updated 11:55 pm EDT, Fri August 6, 2010
ATT filing hints knowledge iPhone going away
AT&T in a newly published SEC filing discussing its latest results dropped strong hints that its iPhone exclusivity is nearing its end. The carrier devoted a significant section of its warnings to the risks that occur when "exclusivity arrangements end" and tried to minimize the potential effect. It didn't see the potential loss of Apple as a "material negative impact" and insisted that a non-exclusive wouldn't hurt customer turnover or the additions of regular subscribers.
Among the reasons for the public confidence were those given by wireless chief Ralph de la Vega when explaining why he didn't see massive defections from AT&T. With as much as 80 percent of customers locked into corporate or family plans, switching to another carrier would be difficult as it would involve moving the entire group, AT&T said.
While a GSM carrier that supports unlocked phones, the reality of American wireless networks would also make it impractical for some subscribers, AT&T added. Carriers such as Sprint and Verizon use CDMA and would force customers to buy new phones simply to use their networks; customers could switch to T-Mobile, but the switch from the 850MHz and 1,900MHz 3G bands to 1,700MHz and 2,100MHz would leave most phones without 3G. The increased diversity of smartphones should also soften the blow.
The SEC document is worded to avoid singling out the iPhone by name but is notable as previous quarters' filings made no mention of the effects of losing exclusivity, suggesting that AT&T is either about to lose or has already lost its sole rights to Apple's handset in the US. Apple had recently confirmed that its original deal with AT&T was to have ended in 2012, but multiple distinct rumors of a Verizon iPhone and now a T-Mobile equivalent have prompted beliefs that the deal has been shortened, either through the switch to subsidized pricing or in return for a temporary iPad exclusive.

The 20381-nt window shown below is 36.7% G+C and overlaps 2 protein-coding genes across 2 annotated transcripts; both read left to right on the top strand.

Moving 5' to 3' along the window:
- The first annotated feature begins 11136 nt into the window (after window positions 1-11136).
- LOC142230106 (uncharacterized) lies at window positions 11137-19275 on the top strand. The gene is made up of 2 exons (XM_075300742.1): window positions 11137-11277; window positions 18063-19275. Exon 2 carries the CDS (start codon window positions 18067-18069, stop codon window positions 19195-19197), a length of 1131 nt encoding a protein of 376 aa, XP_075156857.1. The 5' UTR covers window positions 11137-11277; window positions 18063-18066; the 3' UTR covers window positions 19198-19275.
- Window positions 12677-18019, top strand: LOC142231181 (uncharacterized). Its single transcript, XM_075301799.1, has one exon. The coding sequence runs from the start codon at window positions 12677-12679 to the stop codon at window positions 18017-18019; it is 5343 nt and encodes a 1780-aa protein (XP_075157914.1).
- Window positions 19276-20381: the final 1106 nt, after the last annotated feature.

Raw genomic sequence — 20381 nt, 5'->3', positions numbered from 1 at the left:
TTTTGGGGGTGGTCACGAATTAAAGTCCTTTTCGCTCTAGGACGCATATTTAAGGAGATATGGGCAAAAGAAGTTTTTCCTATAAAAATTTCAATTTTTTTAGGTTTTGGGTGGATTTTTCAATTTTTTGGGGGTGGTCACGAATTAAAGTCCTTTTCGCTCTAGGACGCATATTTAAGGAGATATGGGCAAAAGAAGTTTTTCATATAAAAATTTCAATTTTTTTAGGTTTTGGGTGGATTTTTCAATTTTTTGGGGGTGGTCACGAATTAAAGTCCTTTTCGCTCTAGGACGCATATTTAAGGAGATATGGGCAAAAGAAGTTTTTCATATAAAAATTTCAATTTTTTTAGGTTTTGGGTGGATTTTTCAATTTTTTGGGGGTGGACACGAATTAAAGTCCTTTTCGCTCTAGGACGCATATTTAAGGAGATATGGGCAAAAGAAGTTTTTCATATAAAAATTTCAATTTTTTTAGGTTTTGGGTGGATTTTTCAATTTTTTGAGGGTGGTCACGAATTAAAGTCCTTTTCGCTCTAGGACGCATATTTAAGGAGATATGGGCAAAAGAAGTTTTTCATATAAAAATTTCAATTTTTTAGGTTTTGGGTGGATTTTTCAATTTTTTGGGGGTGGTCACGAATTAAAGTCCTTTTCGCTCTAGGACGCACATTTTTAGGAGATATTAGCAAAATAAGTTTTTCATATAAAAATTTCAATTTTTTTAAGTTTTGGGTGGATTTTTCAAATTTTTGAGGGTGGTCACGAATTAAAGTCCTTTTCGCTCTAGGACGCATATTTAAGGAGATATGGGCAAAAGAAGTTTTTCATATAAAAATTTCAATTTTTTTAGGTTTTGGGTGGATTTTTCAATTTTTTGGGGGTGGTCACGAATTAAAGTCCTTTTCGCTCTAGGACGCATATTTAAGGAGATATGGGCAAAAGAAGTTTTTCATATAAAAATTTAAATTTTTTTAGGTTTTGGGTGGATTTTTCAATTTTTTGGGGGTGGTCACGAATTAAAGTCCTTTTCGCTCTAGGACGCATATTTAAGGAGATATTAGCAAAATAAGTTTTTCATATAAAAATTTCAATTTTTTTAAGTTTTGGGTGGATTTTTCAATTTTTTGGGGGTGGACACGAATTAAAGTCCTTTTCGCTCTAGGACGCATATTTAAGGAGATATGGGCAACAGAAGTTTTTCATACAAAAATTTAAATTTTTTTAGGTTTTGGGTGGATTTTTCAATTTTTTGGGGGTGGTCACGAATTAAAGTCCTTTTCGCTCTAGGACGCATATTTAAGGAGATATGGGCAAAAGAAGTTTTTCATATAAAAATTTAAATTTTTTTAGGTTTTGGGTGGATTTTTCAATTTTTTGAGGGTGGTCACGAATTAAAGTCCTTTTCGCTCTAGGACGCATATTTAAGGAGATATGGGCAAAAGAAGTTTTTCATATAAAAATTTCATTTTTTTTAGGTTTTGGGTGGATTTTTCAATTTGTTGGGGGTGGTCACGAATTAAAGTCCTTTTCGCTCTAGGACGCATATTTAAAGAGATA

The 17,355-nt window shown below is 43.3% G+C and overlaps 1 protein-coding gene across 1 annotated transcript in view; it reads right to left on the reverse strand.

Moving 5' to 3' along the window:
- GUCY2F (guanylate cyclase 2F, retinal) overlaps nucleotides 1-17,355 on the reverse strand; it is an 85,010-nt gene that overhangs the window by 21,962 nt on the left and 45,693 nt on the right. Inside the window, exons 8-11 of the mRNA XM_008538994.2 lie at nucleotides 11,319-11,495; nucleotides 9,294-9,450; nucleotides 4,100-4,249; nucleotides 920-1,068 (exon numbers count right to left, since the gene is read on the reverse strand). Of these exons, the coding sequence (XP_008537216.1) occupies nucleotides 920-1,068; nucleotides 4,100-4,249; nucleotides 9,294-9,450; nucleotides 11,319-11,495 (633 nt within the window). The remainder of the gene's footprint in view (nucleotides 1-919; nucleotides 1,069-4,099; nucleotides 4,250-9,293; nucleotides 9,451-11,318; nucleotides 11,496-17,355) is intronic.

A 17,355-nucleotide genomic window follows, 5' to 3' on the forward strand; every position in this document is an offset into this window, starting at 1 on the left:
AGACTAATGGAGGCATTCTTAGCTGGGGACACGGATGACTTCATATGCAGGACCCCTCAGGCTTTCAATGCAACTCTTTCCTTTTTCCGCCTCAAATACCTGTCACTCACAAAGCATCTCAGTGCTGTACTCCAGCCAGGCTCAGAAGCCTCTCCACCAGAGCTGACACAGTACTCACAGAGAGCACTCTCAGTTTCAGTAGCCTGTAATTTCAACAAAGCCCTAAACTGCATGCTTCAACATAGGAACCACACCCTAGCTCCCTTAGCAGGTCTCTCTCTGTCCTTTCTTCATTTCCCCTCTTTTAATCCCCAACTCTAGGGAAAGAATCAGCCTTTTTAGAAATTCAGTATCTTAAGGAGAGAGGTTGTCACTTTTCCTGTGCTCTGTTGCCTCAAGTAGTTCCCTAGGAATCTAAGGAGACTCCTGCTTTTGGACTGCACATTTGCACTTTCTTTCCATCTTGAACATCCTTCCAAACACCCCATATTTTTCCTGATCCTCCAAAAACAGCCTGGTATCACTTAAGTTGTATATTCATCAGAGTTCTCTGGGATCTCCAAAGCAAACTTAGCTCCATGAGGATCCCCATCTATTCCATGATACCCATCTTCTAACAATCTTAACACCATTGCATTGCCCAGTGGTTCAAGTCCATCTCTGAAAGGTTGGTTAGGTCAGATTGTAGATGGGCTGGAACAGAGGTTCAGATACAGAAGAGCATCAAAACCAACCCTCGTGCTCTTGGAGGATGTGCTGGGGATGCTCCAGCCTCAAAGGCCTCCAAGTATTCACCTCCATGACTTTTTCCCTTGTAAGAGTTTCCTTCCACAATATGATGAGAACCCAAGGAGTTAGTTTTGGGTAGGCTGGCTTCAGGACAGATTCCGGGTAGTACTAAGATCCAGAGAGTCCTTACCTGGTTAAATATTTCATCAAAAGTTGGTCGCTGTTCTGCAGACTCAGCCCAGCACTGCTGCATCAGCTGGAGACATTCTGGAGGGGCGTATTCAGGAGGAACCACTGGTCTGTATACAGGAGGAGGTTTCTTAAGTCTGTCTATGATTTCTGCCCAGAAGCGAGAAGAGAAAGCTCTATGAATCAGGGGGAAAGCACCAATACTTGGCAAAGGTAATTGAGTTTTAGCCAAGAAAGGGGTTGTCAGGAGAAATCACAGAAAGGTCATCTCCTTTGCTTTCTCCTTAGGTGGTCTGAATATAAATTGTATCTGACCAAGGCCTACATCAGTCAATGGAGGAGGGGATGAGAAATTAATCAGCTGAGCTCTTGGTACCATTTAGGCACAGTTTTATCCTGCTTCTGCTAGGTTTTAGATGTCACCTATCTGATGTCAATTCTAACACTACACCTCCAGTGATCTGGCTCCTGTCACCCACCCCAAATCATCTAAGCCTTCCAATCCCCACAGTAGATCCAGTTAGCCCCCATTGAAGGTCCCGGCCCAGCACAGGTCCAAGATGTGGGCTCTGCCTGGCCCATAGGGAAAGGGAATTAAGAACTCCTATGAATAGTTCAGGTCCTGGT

Regardless of the term, analysts have so far disagreed with AT&T on the effect of losing the iPhone exclusive and have pointed to the steps it has taken to lock in subscribers. The company's decisions to roughly double early cancellation fees and extend iPhone 4 upgrade eligibility to all due in 2010 have been considered signs the provider is worried about losing customers. Many expect significant defections to any other US carrier if it offers the iPhone, with particularly strong shifts in the San Francisco Bay Area and other regions where AT&T 3G service is noticeably poorer than for its competitors.
The end of one-carrier sales in the US could damage Android's current supremacy, as it's unknown how many customers are choosing Android out of genuine desire for the products rather than the expense and possible quality problems associated with converting to AT&T for the iPhone.